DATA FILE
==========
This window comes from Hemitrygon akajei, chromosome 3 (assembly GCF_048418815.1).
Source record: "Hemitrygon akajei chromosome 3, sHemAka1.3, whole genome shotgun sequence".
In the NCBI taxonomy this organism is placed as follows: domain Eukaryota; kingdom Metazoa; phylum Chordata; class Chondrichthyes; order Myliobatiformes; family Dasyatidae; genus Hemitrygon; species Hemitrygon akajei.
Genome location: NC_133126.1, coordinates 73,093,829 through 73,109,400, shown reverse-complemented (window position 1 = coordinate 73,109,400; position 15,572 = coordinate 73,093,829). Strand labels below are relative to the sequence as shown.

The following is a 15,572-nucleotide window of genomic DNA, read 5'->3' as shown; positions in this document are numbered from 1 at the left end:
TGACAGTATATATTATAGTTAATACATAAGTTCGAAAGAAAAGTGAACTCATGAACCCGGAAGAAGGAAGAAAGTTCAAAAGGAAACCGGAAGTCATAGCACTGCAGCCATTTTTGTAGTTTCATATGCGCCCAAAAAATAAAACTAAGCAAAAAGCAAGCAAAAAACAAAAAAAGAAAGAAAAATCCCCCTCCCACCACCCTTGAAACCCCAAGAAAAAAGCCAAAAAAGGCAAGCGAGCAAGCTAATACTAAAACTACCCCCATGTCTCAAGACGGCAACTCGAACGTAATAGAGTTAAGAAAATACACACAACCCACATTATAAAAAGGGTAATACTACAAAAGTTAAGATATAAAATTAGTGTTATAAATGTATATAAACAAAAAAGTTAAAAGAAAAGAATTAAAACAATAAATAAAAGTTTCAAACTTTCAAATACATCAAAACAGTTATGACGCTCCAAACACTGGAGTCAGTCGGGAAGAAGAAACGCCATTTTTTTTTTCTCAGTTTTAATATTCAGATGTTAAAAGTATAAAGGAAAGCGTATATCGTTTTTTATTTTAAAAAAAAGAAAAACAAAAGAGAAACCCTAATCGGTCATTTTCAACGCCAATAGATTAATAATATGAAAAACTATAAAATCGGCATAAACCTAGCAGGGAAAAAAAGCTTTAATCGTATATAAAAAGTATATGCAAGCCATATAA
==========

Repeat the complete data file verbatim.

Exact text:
This window comes from Hemitrygon akajei, chromosome 3 (assembly GCF_048418815.1).
Source record: "Hemitrygon akajei chromosome 3, sHemAka1.3, whole genome shotgun sequence".
In the NCBI taxonomy this organism is placed as follows: domain Eukaryota; kingdom Metazoa; phylum Chordata; class Chondrichthyes; order Myliobatiformes; family Dasyatidae; genus Hemitrygon; species Hemitrygon akajei.
Genome location: NC_133126.1, coordinates 73,093,829 through 73,109,400, shown reverse-complemented (window position 1 = coordinate 73,109,400; position 15,572 = coordinate 73,093,829). Strand labels below are relative to the sequence as shown.

The following is a 15,572-nucleotide window of genomic DNA, read 5'->3' as shown; positions in this document are numbered from 1 at the left end:
TGACAGTATATATTATAGTTAATACATAAGTTCGAAAGAAAAGTGAACTCATGAACCCGGAAGAAGGAAGAAAGTTCAAAAGGAAACCGGAAGTCATAGCACTGCAGCCATTTTTGTAGTTTCATATGCGCCCAAAAAATAAAACTAAGCAAAAAGCAAGCAAAAAACAAAAAAAGAAAGAAAAATCCCCCTCCCACCACCCTTGAAACCCCAAGAAAAAAGCCAAAAAAGGCAAGCGAGCAAGCTAATACTAAAACTACCCCCATGTCTCAAGACGGCAACTCGAACGTAATAGAGTTAAGAAAATACACACAACCCACATTATAAAAAGGGTAATACTACAAAAGTTAAGATATAAAATTAGTGTTATAAATGTATATAAACAAAAAAGTTAAAAGAAAAGAATTAAAACAATAAATAAAAGTTTCAAACTTTCAAATACATCAAAACAGTTATGACGCTCCAAACACTGGAGTCAGTCGGGAAGAAGAAACGCCATTTTTTTTTTCTCAGTTTTAATATTCAGATGTTAAAAGTATAAAGGAAAGCGTATATCGTTTTTTATTTTAAAAAAAAGAAAAACAAAAGAGAAACCCTAATCGGTCATTTTCAACGCCAATAGATTAATAATATGAAAAACTATAAAATCGGCATAAACCTAGCAGGGAAAAAAAGCTTTAATCGTATATAAAAAGTATATGCAAGCCATATAA